That will be all. Oh, and here, allegedly, is the alleged video of the alleged lady allegedly attacking the alleged soldiers.

02 January 2018

The proper progressive response to Iranian people

People are dying on the streets of Iranian cities. Not people with rifles or stones in their hands: just people who are unhappy with the extremist regime of Ayatollahs. Regime that prefers to spend their people's money on fomenting terror over the globe and producing more and more weaponry to become a regional superpower.

Accidentally, that same regime that the last POTUS, Barack Hussein Obama II, decided to befriend from the start of his first presidency. We all know how it ended: with a nuclear agreement hardly worth the paper it was written upon and with "Death to America" demos continuing and even increasing in frequency on the streets of Tehran.

And how do the Western progressive liberals respond to the unrest in Iran? My first jaw-dropping experience with that response was via an article in NYT:

How Can Trump Help Iran’s Protesters? Be Quiet.

The headline is quite sufficient to understand the trend, but here is what is probably the main passage of that (frankly revolting) opus:

One reason to worry that Mr. Trump may try to seize the moment by championing the protesters is that it has become an article of faith among President Barack Obama’s critics than in 2009 he missed a golden opportunity to do just that, when many Iranians took to the streets after a disputed election result. But it was never clear what difference American rhetorical support would have made then, other than allowing the Iranian government to depict the protesters as American lackeys, giving the security services more of a pretext to crack down violently.
Of course, this bit of circular logic (or poisonous wisdom, you name it) is applicable to any tyranny in this here world. And, if you learn a bit about the author of this dreck, one Philip Gordon, who appears to be "a senior fellow at the Council on Foreign Relations and an assistant secretary of state and White House coordinator for the Middle East during the Obama administration", you shall understand better the roots. You shall also understand better what kind of "assistants" the last POTUS has chosen - to sing hosannas to his international politicking...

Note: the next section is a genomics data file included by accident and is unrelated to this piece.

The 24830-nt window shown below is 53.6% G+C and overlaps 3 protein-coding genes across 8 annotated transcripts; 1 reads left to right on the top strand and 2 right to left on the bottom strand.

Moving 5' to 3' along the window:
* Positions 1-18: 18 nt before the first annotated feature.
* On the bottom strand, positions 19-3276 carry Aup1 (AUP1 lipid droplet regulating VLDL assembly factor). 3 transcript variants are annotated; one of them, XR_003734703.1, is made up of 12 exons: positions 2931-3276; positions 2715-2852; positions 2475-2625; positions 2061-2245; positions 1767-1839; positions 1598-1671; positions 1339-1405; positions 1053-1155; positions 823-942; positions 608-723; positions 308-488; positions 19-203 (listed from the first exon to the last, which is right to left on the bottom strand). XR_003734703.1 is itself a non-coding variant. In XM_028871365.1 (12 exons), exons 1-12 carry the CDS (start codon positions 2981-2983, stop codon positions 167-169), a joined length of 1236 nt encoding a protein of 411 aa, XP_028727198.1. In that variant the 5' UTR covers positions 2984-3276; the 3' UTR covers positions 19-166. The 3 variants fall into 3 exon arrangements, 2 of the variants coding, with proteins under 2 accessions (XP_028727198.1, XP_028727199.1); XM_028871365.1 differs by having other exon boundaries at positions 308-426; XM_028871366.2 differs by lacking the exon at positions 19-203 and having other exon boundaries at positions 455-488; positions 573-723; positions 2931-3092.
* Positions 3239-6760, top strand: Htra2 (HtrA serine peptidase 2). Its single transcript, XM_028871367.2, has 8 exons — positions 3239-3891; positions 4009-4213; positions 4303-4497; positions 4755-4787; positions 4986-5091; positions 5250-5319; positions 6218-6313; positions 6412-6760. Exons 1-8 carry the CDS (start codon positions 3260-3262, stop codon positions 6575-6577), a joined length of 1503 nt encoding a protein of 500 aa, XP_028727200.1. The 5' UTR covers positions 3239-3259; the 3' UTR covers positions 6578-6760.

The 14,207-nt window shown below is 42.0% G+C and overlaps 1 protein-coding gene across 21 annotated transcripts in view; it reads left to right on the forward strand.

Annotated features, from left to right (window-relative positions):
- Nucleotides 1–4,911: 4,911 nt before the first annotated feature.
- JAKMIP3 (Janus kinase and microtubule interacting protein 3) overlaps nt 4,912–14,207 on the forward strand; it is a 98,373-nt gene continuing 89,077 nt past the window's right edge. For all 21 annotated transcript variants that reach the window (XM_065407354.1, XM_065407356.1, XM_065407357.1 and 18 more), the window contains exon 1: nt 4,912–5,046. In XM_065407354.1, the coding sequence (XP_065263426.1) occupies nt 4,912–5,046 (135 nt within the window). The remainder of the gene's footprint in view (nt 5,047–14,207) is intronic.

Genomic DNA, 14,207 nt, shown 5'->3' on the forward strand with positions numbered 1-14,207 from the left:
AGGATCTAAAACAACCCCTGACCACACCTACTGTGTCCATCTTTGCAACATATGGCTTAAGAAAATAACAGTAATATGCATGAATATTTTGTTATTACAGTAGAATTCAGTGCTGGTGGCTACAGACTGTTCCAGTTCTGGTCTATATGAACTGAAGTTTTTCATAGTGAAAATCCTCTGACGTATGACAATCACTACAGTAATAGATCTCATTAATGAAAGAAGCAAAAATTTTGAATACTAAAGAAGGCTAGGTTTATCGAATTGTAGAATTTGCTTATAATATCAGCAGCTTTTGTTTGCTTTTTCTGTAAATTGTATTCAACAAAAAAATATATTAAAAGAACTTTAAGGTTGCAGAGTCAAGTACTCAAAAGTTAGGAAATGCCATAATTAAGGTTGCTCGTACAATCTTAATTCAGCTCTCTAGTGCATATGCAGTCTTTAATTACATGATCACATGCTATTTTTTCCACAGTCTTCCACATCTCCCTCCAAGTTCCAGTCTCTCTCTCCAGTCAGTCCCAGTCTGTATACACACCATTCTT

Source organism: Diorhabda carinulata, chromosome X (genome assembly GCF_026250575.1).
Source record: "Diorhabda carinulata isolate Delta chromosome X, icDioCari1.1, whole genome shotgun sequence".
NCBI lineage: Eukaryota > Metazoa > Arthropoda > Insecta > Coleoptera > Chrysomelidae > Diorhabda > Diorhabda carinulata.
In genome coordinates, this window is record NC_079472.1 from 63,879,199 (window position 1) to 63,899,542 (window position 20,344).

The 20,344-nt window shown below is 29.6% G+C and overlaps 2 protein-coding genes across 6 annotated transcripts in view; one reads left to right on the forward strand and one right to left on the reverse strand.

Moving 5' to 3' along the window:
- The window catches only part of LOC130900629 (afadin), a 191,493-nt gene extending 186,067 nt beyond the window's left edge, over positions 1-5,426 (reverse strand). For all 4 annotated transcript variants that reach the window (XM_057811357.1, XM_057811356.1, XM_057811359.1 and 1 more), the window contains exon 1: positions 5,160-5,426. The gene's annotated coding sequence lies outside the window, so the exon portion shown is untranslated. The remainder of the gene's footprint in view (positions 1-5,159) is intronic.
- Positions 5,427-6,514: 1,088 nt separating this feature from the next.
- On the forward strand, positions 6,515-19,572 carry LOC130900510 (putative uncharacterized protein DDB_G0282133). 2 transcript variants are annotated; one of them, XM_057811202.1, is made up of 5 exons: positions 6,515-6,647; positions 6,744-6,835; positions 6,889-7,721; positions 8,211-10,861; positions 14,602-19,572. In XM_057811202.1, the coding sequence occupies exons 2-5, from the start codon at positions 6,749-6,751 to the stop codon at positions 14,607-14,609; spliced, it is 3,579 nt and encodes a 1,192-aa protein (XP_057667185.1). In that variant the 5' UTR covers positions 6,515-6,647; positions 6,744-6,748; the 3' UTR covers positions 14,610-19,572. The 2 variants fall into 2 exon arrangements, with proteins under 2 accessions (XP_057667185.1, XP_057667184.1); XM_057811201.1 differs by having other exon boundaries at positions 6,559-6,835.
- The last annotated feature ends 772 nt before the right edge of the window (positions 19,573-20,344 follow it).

But this is not about the POTUS, it is about people dying in the streets, to remind you. Something that should be protested and fought against. And I guess it will be vociferously protested if it were to happen on the streets of, say, San Francisco or London or Buda... no, it is too Eastern for the true progressives, let's say Berlin instead , OK?

Tehran is where all these brown people live, after all. They have their own customs and their own culture, they have that Religion of Peace thing that we are obliged to respect, so it is not our business to stick our noses where our noses definitely don't belong, right?

And speaking about the right: Mr Gordon here is a living proof, among many others, of how the modern progressive left has made the successful voyage to the place where the ultra-conservative paleocons with their non-involvement motto lay in wait for their victory. Now these two, ostensibly mutually exclusive gangs, could lay down together in the same bed.

Of course, Mr Gordon is only a single example. Here are more, from different (oh well...) media giants (headlines only, you can imagine the contents):

Iran: By supporting protests, Donald Trump may inadvertently be helping the government's cause

Trump's backing of Iranian protesters could backfire as Tehran cracks down

The progressive echo chamber at its full glory. And bless the fact that you can't smell the said glory as well...

And here is a slightly different source, one Iranian-British citizen, Aaron Bastani, a Labor activist:
Imploring y'all to desist with your wishes for a change (Remember, the CHANGE?), because the results will be frightful, not to mention the usual suspects fomenting unrest... sweet, ain't it?

Oh well, so what can we all learn from this progressive thing? Only this, I am afraid: